AR: They came because of my voracity. I used to take so many photographs that this mass of still images started to come alive. Also, animation enables magic illusion. And the way I use this technique leads to an almost epileptic intensity. I’m seeking to fill a hungry eye, an eye that is accustomed to the stroboscopic flux of images. At the moment, with my video installations, I want to create immersive systems in which the public can feel something and vibrate with it. My goal is to make it pungent. When I enter an exhibition, I want to find something that shakes me.
AvF: Can you describe your solo exhibition at Sesc Consolação? How did you put it together?
AR: Because of its size, the exhibition at Sesc Consolação gives me the opportunity to show several aspects of my work. I have created all sorts of contrasts to give it richness and volume, aiming to allow spectators to enter and get lost in it. It’s a multi-explosive exhibition.
AvF: You called your exhibition here in São Paulo, Sesc Consolação “Shake Auroras”. As we know, aurora is the last stage of twilight before sunrise. What is the idea, what is your objective behind this title?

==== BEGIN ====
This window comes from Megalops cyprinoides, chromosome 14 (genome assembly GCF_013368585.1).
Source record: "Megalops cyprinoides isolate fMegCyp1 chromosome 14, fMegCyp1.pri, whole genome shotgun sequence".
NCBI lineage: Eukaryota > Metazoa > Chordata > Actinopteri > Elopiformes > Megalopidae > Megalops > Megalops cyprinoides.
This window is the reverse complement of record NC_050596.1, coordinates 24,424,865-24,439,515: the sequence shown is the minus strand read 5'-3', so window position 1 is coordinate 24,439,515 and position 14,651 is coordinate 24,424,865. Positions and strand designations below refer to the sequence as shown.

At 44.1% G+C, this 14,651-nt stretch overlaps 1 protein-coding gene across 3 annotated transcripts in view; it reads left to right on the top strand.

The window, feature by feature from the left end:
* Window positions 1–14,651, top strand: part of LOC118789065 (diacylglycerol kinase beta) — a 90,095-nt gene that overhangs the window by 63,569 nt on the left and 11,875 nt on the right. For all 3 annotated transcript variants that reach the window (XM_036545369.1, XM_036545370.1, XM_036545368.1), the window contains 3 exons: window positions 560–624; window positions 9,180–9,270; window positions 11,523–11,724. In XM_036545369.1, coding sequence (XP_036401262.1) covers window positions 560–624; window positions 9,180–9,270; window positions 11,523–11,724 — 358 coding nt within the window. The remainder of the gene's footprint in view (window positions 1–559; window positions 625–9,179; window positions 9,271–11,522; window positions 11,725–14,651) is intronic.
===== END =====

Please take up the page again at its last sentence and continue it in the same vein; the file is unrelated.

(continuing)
AR: My objective is to make exhibitions that are generous, that make you want to do things that are positive and full of energy. But they are not Disneyland. This exhibition is an invitation to disorder, to creation, to the mixing of ideas, to the combination of dreams. My work starts in landfills and ends in museums. I try to contaminate and transmit my anger and commitment, but I also want to gently intermingle it with glimmers of hope. Mix, shake, disrupt and disembowel the aurora. It is a call to action through art. I think we have to write manifestos, put ideas into practice, work, exhibit, collaborate, make people laugh and be scared, make them yearn, yearn for the underground, thwart advertising, I want to give my friends and the audience something else to drink.